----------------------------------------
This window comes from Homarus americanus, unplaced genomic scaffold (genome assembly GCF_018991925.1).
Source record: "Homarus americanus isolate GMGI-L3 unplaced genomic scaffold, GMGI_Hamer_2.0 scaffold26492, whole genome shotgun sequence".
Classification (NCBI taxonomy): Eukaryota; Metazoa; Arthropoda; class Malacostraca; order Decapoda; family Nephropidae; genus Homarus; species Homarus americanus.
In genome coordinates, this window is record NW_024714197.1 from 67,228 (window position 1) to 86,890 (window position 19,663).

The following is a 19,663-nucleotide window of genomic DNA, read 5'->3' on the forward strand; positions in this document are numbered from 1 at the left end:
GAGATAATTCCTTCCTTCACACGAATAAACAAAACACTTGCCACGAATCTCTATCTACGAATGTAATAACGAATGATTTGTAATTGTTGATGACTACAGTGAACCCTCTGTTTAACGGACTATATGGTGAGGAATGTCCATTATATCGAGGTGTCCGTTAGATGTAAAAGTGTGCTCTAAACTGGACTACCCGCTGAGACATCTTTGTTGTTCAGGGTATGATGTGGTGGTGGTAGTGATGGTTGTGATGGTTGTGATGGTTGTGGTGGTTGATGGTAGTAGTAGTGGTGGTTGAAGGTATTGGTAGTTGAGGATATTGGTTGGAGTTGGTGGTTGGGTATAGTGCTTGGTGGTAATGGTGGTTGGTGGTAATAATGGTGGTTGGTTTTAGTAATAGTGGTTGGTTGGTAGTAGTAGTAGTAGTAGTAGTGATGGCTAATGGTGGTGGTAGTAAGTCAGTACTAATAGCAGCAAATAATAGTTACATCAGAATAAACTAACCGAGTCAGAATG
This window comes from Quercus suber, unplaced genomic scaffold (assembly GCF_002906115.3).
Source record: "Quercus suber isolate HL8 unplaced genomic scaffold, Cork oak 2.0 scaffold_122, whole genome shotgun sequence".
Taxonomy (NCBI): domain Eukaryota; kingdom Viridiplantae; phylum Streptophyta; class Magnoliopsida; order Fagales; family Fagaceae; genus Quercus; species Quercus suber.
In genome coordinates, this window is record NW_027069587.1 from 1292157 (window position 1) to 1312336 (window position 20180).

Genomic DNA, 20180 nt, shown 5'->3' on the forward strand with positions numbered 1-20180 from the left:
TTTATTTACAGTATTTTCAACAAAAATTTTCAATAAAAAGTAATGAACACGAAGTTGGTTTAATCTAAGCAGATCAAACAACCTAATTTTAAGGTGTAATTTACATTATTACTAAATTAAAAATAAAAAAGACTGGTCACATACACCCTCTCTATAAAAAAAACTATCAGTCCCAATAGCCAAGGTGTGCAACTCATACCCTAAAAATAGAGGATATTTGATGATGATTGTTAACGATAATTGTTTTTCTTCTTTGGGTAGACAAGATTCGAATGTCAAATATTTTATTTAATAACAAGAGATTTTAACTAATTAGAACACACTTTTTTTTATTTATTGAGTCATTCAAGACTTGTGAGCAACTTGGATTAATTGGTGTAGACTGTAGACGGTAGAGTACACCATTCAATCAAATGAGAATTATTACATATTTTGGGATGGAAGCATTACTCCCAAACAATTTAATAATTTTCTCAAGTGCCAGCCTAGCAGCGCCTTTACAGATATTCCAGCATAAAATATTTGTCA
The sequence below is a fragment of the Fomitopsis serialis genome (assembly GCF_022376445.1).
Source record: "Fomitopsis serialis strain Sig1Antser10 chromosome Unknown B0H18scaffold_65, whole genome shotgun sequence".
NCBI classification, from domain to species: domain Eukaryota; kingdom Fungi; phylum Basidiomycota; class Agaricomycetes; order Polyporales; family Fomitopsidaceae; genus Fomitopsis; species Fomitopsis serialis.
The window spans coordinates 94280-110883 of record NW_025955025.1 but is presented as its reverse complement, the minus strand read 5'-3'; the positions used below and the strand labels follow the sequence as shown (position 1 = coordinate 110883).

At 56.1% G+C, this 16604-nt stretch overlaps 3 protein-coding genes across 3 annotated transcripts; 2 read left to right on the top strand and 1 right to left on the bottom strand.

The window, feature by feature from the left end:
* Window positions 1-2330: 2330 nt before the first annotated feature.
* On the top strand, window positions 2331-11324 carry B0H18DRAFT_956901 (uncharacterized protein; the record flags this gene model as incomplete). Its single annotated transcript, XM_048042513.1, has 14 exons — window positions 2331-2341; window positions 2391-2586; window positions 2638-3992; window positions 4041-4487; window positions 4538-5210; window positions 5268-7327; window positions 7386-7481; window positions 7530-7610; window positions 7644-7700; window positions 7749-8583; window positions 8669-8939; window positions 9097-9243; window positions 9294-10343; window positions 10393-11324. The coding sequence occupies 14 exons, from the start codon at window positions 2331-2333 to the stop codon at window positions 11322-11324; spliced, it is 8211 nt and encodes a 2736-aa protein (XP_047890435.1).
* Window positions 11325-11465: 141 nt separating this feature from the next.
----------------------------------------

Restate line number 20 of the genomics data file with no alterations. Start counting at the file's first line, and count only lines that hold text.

* On the top strand, window positions 2331-11324 carry B0H18DRAFT_956901 (uncharacterized protein; the record flags this gene model as incomplete). Its single annotated transcript, XM_048042513.1, has 14 exons — window positions 2331-2341; window positions 2391-2586; window positions 2638-3992; window positions 4041-4487; window positions 4538-5210; window positions 5268-7327; window positions 7386-7481; window positions 7530-7610; window positions 7644-7700; window positions 7749-8583; window positions 8669-8939; window positions 9097-9243; window positions 9294-10343; window positions 10393-11324. The coding sequence occupies 14 exons, from the start codon at window positions 2331-2333 to the stop codon at window positions 11322-11324; spliced, it is 8211 nt and encodes a 2736-aa protein (XP_047890435.1).